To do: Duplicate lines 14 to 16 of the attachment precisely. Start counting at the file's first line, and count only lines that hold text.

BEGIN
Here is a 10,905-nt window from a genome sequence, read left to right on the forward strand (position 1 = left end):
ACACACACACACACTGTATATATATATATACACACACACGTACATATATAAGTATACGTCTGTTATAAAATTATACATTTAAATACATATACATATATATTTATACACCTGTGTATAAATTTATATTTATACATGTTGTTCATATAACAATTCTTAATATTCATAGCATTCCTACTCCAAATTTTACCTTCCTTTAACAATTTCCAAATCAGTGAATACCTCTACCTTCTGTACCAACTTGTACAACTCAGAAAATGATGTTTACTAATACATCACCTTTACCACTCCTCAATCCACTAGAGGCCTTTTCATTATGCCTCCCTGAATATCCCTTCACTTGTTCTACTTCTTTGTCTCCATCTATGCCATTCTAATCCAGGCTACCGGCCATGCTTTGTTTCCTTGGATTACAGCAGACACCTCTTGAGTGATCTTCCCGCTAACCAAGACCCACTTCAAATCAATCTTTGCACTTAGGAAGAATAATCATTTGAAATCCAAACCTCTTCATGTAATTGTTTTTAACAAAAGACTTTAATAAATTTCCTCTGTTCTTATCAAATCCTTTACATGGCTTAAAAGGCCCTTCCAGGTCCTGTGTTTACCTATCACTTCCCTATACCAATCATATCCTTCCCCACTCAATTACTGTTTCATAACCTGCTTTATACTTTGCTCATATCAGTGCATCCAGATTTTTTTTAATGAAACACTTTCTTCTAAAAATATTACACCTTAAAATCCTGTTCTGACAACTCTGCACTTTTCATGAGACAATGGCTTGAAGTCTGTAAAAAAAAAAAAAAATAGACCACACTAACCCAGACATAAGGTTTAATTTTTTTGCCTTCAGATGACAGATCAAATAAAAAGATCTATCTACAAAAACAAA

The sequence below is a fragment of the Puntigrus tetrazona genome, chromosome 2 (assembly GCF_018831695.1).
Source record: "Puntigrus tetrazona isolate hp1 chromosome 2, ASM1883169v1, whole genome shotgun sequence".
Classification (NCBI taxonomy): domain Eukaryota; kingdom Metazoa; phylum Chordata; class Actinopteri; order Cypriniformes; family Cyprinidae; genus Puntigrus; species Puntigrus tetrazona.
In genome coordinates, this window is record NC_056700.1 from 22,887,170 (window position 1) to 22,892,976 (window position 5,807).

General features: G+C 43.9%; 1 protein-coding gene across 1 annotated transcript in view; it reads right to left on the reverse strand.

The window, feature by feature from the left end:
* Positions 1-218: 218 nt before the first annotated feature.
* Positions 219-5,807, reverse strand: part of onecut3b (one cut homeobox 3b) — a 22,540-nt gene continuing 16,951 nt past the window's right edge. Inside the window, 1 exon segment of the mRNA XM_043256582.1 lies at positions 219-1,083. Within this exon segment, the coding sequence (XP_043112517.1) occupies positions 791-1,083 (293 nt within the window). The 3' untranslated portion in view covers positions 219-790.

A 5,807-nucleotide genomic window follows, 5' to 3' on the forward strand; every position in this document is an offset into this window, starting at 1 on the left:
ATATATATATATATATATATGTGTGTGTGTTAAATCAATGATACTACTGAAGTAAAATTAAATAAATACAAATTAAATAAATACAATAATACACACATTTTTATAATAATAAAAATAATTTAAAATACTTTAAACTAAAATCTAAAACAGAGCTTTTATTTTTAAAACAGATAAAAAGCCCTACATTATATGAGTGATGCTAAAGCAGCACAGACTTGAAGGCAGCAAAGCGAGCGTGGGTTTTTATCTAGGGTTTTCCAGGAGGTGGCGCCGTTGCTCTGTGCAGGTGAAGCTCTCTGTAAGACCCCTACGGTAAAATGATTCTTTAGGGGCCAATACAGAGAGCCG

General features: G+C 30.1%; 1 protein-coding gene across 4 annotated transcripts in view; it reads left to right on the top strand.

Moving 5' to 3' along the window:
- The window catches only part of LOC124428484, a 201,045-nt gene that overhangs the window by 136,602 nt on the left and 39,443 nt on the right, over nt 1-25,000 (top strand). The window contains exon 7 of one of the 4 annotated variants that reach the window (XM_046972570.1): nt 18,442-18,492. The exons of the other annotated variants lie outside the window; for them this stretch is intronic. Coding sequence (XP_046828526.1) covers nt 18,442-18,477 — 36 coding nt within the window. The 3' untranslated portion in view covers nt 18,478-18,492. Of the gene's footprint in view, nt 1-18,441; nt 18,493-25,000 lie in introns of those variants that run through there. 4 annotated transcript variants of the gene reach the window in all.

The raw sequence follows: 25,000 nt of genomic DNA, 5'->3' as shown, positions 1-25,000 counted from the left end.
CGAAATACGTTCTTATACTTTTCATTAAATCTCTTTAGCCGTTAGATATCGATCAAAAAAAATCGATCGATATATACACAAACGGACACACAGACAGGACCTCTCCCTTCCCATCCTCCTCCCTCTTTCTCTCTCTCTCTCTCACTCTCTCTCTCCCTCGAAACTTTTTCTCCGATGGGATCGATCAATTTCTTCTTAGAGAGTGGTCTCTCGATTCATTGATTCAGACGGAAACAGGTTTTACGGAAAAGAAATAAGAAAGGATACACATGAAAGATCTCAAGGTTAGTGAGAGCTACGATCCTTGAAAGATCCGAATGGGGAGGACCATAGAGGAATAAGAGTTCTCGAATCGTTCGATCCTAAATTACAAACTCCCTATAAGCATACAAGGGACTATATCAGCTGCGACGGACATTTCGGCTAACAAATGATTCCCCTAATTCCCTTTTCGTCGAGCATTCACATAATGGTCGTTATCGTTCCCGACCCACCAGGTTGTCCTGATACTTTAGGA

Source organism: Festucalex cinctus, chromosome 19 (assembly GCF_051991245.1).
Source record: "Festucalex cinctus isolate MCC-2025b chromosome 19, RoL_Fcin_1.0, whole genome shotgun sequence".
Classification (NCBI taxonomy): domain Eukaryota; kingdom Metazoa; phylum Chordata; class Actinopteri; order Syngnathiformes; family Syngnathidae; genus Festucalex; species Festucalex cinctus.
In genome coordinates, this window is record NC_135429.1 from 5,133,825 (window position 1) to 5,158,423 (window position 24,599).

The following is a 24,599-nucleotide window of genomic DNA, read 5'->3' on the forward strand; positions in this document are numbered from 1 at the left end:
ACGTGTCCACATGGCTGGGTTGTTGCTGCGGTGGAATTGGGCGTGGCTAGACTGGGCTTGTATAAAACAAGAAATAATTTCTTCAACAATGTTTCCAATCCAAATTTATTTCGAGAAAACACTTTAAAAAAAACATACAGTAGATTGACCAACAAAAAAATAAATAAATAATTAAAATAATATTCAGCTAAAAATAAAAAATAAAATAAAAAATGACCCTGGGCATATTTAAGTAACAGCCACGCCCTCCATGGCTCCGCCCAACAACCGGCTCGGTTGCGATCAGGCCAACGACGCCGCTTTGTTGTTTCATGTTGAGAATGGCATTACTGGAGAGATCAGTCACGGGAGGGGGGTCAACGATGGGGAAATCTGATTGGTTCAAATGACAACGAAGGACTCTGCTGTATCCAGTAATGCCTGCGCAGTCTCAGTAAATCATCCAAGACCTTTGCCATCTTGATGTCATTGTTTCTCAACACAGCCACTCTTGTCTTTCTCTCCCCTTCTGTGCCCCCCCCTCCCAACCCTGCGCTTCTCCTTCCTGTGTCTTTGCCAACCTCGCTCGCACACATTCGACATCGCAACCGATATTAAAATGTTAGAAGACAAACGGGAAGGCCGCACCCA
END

Moving 5' to 3' along the window:
- The window catches only part of LOC124428484, a 201,045-nt gene that overhangs the window by 136,602 nt on the left and 39,443 nt on the right, over nt 1-25,000 (top strand). The window contains exon 7 of one of the 4 annotated variants that reach the window (XM_046972570.1): nt 18,442-18,492. The exons of the other annotated variants lie outside the window; for them this stretch is intronic. Coding sequence (XP_046828526.1) covers nt 18,442-18,477 — 36 coding nt within the window. The 3' untranslated portion in view covers nt 18,478-18,492. Of the gene's footprint in view, nt 1-18,441; nt 18,493-25,000 lie in introns of those variants that run through there. 4 annotated transcript variants of the gene reach the window in all.

The raw sequence follows: 25,000 nt of genomic DNA, 5'->3' as shown, positions 1-25,000 counted from the left end.